In an attention-starved world, customer engagement is crucial to commerce success. But, the term “engagement” can mean anything and everything—making it a vague goal to chase.

Defining concrete strategies across touchpoints and metrics is the first step toward leveraging the power of engagement to lift sales and loyalty. 

Why Businesses Care About Engagement

From social media ads to billboards, consumers today receive upwards of 10,000 messages per day. Increasingly, those messages arrive online. And they can come in form of emails or pop-up ads in apps. 

Due to this stream of input, it’s now harder than ever to focus. As a result, we’re now said to have a shorter attention span than goldfish. After dropping by a third since 2000, our attention span now clocks in at eight seconds. The fish makes it to nine.

But, unlike our finned friends, humans are fighting back. In order to manage information streams and make meaningful connections, consumers are using email filters and ad blockers. In fact, a quarter of U.S. online users have deployed these tools.  To earn the right to appear in consumer channels, retailers need a successful engagement strategy. 

In short, online engagement encompasses the interactions with brands consumers choose. Brands that demonstrate relevance and authenticity earn those interactions. In turn, they realize benefits throughout the customer lifecycle.

social proof marketing customer engagement
  • They say the customer you’ve got is gold, and successful engagement strategies win repeat business. Replenishment email and other tactics can help reconnect customers with brands.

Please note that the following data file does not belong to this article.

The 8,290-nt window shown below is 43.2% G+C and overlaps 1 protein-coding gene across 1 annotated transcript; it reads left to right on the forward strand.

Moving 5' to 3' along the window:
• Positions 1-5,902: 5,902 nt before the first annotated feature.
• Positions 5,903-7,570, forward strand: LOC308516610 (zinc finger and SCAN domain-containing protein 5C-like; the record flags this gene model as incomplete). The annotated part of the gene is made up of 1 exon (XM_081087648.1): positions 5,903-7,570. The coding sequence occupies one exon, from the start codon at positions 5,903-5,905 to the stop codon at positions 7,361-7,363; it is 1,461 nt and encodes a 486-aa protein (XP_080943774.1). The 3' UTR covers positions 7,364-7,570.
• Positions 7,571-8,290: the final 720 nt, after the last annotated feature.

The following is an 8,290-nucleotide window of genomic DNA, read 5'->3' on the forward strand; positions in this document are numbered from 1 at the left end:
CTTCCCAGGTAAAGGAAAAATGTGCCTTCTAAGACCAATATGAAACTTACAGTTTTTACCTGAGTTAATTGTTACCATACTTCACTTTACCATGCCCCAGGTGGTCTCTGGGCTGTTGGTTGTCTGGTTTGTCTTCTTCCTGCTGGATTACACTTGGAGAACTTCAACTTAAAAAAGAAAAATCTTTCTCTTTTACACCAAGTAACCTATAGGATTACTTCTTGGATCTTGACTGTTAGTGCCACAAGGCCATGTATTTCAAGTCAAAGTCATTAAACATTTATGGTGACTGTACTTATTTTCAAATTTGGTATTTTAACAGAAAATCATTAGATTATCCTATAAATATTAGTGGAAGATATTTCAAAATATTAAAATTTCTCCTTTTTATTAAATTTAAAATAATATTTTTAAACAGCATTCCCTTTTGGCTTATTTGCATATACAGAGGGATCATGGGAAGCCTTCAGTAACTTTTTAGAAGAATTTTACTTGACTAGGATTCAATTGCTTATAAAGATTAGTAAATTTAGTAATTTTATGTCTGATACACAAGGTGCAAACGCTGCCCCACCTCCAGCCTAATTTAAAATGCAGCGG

Customer Engagement Metrics 

With such a vast menu of tactic to engage shoppers, retailers must take a disciplined approach. This includes planning for accountability and measurement from the outset.

Among the dimensions that matter most for quantifying engagement performance are:

Time

By tracking how long shoppers linger to interact with ecommerce site offerings, retailers can gauge which products and content are most compelling. Specific metrics include:

  • Time on site
  • Watch time for videos
  • Visit frequency
  • Duration of live chat sessions

Clicks and Traffic

Tracking paths to and through an ecommerce site allow merchants to illuminate which offers and campaigns can motivate shoppers to act. Among the metrics:

  • Open and click rates for emails
  • Visits and site paths
  • On-site search activity
  • Bounce rates, top exit pages

Transactions

Understanding which features drive revenue is crucial to assigning value to engagement tactics. Among the ways to track the effect on the bottom line: